Strong sales of new SUVs, like the Buick Envision, have so far helped offset an overall sales slump in China. But GM's exposure to the slowing Chinese market was one of several concerns we raised about the General in 2015. Image source: General Motors.
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General Motors had a good year in 2015, all things considered. While the stock didn't take off, GM reported solid earnings and strong sales of its most-profitable products in both the U.S. and China. Even better for investors with a longer-term perspective, CEO Mary Barra and her team continued to make good progress on their plan to significantly boost GM's earning power by early next decade.
But that doesn't mean everything went right for the General in 2015. Here's a look at some of the not-so-good stories we tracked here at The Motley Fool this past year.
Some tough questions for GM in 2015Strong truck sales led analysts to believe that GM would report a nice result in the first quarter. But the General's $945 million net profit came in well below estimates, and the stock quickly dropped 3% on the news.
What happened? Some unfavorable (and unanticipated) exchange-rate moves hurt, as did a sharp drop in South American auto sales, as Brazil fell into a deep recession.
We revisited those results a few weeks later when GM arch-rival Toyota reported blowout first-quarter earnings, thanks, in part, to being on the other side of some of those big exchange-rate moves.
GM's massive presence in China has been a bright light for the General for several years. It's a great success story. But with China's new-car market clearly slowing down earlier this year, we spent some time worrying about just how badly that would affect GM's bottom line.
As it turned out, good sales of some new higher-profit-margin SUVs helped offset the overall slowdown in sales, and keep GM's China profits strong. But China continues to be a worry for GM investors as we head into 2016.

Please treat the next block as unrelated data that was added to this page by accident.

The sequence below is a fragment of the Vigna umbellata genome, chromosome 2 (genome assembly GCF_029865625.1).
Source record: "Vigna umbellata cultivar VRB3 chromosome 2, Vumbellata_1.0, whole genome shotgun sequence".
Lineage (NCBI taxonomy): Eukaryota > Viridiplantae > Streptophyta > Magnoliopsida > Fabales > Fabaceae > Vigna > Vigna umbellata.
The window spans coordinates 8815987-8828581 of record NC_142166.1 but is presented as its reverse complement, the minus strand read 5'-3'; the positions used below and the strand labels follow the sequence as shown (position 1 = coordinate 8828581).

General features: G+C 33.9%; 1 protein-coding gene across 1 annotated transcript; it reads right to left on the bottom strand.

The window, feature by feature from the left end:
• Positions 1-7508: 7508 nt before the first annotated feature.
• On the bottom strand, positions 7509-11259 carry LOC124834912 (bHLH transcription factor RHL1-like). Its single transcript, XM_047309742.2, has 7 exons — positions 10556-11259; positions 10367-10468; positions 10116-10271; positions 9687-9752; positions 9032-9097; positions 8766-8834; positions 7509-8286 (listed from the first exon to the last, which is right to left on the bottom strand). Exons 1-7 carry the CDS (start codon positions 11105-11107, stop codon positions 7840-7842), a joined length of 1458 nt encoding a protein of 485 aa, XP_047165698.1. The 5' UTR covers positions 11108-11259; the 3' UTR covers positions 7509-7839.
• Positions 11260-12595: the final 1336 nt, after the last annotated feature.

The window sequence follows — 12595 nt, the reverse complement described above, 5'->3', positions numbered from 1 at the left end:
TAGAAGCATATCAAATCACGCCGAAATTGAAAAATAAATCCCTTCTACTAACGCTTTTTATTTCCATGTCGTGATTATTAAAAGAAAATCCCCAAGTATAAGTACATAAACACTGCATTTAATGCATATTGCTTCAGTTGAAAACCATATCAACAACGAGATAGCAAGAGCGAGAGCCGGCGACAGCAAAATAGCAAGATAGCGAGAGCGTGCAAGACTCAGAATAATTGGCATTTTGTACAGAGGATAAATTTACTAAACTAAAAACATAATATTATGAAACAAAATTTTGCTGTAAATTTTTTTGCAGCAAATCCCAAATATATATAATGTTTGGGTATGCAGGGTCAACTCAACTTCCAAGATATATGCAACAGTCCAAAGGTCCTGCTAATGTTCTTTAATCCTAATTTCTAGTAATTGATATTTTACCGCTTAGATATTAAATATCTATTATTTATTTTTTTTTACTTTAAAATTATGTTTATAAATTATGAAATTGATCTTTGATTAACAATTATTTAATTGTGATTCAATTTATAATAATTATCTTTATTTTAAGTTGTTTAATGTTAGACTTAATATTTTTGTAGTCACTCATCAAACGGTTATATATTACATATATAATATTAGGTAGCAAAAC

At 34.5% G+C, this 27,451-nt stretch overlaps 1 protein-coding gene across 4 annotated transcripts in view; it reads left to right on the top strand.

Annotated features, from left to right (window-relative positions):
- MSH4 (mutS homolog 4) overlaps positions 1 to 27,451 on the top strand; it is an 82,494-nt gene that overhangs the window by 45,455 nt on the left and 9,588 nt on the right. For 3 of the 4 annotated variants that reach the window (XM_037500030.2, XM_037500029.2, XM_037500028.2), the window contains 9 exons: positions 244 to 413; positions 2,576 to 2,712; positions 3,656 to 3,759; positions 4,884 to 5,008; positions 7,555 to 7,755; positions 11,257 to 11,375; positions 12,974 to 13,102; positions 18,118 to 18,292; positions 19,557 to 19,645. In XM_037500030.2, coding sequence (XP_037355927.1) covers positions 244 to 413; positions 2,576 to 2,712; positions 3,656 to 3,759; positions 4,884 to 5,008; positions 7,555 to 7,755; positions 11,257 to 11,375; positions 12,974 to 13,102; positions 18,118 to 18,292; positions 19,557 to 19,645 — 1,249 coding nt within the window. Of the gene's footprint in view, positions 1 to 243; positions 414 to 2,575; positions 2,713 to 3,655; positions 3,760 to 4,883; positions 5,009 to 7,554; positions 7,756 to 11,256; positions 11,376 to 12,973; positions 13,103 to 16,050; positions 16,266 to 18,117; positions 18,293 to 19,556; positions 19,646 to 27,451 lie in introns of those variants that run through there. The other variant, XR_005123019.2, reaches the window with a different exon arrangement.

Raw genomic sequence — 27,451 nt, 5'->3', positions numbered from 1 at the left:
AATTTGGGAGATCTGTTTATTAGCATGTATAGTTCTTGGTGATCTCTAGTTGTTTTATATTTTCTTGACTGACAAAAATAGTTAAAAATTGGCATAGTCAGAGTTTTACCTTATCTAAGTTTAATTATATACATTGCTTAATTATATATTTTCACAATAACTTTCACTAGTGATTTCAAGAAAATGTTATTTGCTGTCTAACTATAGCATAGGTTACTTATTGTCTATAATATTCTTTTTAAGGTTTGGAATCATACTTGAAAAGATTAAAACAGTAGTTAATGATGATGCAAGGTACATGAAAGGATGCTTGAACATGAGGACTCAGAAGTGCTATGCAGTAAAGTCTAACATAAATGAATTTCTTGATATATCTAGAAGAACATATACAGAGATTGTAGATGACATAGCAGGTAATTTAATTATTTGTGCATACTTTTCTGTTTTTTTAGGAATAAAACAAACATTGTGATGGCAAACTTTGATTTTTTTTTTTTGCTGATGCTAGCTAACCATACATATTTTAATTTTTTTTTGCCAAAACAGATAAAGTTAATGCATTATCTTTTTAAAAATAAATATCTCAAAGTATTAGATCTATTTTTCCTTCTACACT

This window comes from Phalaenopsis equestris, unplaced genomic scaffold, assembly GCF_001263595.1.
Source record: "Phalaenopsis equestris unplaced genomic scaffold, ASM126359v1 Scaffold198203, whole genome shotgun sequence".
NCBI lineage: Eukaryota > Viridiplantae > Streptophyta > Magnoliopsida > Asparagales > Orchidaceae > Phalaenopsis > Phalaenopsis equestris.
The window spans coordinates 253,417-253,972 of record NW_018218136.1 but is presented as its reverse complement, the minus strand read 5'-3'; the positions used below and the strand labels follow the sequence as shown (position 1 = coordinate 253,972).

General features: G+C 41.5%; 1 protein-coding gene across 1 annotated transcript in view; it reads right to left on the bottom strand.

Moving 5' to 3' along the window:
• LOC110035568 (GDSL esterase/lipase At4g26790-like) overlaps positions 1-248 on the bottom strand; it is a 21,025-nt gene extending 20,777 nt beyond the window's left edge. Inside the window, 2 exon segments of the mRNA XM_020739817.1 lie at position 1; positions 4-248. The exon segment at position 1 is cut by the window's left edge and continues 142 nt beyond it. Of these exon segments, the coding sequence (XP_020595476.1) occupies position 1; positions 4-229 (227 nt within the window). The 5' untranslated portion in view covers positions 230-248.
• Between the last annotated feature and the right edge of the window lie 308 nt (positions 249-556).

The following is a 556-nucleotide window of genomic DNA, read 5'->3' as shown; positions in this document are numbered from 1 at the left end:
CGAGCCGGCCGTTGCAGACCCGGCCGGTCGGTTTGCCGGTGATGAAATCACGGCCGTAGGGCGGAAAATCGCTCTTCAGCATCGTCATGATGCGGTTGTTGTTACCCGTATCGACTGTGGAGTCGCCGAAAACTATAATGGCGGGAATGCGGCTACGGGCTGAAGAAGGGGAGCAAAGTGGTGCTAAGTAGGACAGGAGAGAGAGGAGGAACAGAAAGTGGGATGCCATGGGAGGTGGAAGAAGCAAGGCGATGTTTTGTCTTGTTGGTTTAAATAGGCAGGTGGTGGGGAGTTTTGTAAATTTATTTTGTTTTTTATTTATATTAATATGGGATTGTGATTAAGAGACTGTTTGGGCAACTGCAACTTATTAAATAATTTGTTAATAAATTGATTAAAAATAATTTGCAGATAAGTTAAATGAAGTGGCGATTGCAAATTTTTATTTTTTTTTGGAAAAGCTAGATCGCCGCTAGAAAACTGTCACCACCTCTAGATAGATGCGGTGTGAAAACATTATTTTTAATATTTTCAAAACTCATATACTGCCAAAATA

Another concern is looming: As good as U.S. auto sales have been in recent months, there are some reasons to think that the market is at, or near, its cyclical peak. Sales may stay strong for another year or more, but some automakers may find the temptation to discount their way to sales gains irresistible.
To its credit, GM has been very disciplined with incentives this year. Its profit margins in North America have been outstanding, in part because of its newfound conservative approach to discounts. But if GM needs to boost discounts to stay competitive with aggressive rivals, that could cut into margins.
That's one of the concerns we looked at way back in February. Expect it to be revisited during the next year or two.
GM's rush to embrace advanced technology has been a good thing, for the most part. GM is set to introduce a new electric car, the Chevrolet Bolt, that is expected to have 200 miles of range at a price of around $30,000. That will be a big step forward for affordable electric cars.
But it comes at a price: GM partner LG Chem is essentially the co-developer of the Bolt. LG isn't just supplying the batteries; it's also supplying the entire powertrain, the instrument cluster, and other major components.
The upcoming new Chevrolet Bolt electric car includes a lot of parts developed and manufactured by GM partner LG Chem. Image source: General Motors.
That raises a question that we raised earlier this year: As GM becomes more dependent on high-tech partners for key systems in its cars, is it at risk of "losing its soul" -- of becoming simply a commodity manufacturer of platforms for the technology of others?
That point hasn't arrived yet. GM's cars still have plenty of GM-ness in them. But expect this topic to be something we discuss more and more during the next few years, and not just with respect to General Motors.
The article The Worst General Motors Company Headlines in 2015 originally appeared on Fool.com.
John Rosevear owns shares of General Motors. The Motley Fool recommends General Motors. Try any of our Foolish newsletter services free for 30 days. We Fools may not all hold the same opinions, but we all believe that considering a diverse range of insights makes us better investors. The Motley Fool has a disclosure policy.
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